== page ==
Video Transcript


Overcoming My Fear of Failure

As part of my MBA at Carnegie Mellon University, I enrolled in a Leadership development certificate program. I was given the opportunity to work with an amazing Leadership Coach, (Laura Maxwell). Laura helped me on my journey of "overcoming my fear of failure". As part of the program, I was able to share my story with the dean, professors, and the leadership development center at CMU. Since this is a rather common experience, I wanted to share my story with all of you as well.

This story starts, as many do, in childhood. Growing up in India, there has always been the expectation that everyone gets good scores in tests and succeeds in any initiative they take part in. This identity is ingrained in our society beginning at a very young age. Thus, it became a natural tendency for me to navigate towards opportunities where I had a higher chance of success and ignore opportunities where I might fail.

During my first conversation with Laura as part of my leadership journey, she asked me what aspects of myself I wanted to work on. One thing I had begun noticing was that I lost interest in many projects after starting to work on them. As we talked more, it was becoming obvious that there was a similarity in all of these projects; I was not pushing me outside my comfort zone where I could fail. As we kept peeling away more and more layers of this feeling, we were able to tie it to the environment and the impact my culture had on me. As we had identified the problem, we were ready to jump into the analysis phase.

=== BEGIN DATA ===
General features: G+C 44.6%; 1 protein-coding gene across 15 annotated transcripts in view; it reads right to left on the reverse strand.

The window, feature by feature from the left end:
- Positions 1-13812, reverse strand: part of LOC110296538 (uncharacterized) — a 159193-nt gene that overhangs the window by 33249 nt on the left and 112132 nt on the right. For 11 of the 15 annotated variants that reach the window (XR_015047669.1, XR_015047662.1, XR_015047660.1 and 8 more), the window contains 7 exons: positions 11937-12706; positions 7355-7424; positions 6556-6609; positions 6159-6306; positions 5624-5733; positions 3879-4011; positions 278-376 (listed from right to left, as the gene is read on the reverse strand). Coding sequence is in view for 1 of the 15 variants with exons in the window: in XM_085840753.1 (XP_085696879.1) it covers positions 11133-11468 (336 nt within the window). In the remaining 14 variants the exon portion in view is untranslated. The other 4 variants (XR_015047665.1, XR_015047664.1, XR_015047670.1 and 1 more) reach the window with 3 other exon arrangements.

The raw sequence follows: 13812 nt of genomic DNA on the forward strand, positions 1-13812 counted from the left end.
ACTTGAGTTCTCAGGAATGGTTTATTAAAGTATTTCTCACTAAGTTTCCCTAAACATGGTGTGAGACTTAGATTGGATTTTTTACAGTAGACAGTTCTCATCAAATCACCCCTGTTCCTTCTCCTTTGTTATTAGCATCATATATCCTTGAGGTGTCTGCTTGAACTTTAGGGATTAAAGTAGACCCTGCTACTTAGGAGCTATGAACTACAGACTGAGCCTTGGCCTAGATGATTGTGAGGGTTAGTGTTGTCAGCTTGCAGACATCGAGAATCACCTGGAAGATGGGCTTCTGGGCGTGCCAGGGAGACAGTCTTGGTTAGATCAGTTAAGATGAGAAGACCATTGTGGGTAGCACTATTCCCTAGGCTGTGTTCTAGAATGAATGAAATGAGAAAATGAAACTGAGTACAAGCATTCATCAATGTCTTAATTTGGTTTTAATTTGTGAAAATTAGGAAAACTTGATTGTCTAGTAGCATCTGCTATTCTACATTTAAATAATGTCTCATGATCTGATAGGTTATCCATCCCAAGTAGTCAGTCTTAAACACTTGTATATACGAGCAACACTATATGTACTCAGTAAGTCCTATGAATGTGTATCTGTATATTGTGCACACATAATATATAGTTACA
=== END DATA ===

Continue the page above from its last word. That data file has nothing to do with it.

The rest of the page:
My first exercise was to introspect and look back at the past few months and analyze all the projects that I could have picked up and which ones I ended up picking. For the ones I didn't pick, I analyzed why I made that choice. There was a common pattern-: all of them had some element that would push me outside my comfort zone and I was afraid that I would fail. Here is just one example of an amazing opportunity that I missed. A good friend of mine in a different department had a recent opening in their team. They were really confident that I would be successful in that role and it would allow both of us to work together again. My subconscious kicked in immediately and I joked off that opportunity and didn't give it a second thought. Doing this analysis helped me identify a blind spot and provided me an opportunity to work on to improve myself. I shared this with Laura who was really supportive and encouraged me for sharing this. She was aware that this was not easy for me and her constant encouragement encouraged me to push further.

Having done this analysis ensured that I keep my eyes open for opportunities in the future. My most recent change is a testament to this change in behavior. My mentor had recently switched teams and I reached out to him to see if there were any openings in his new team that I could apply to. He was really happy that I reached out to him and mentioned that there was indeed a role which he thought I would be a good fit for. He and I started talking about this role and my mind started formulating all the possible reasons in which I will fail in this new role and was trying to push me away from applying for this role. My mind was suggesting to me that taking on this role meant that I would fail. Instead of ignoring those feelings, I acknowledged them and started making a note of all the topics that triggered this fear and was causing me anxiety about this new role. After the meeting, I spent some time introspecting and identifying steps that I can take to reduce my chances of failure in this new team. Doing this exercise reduced my stress level dramatically and my mind started to calm down. I was now able to see --for the first time! -- that I had a shot at this new role and I decided to pursue it. As part of the interview process, I even shared some of the things that were causing me anxiety and my ideas on how to mitigate this. My mentor was impressed with the preparation. The interviews went great and I started at Heroku last October!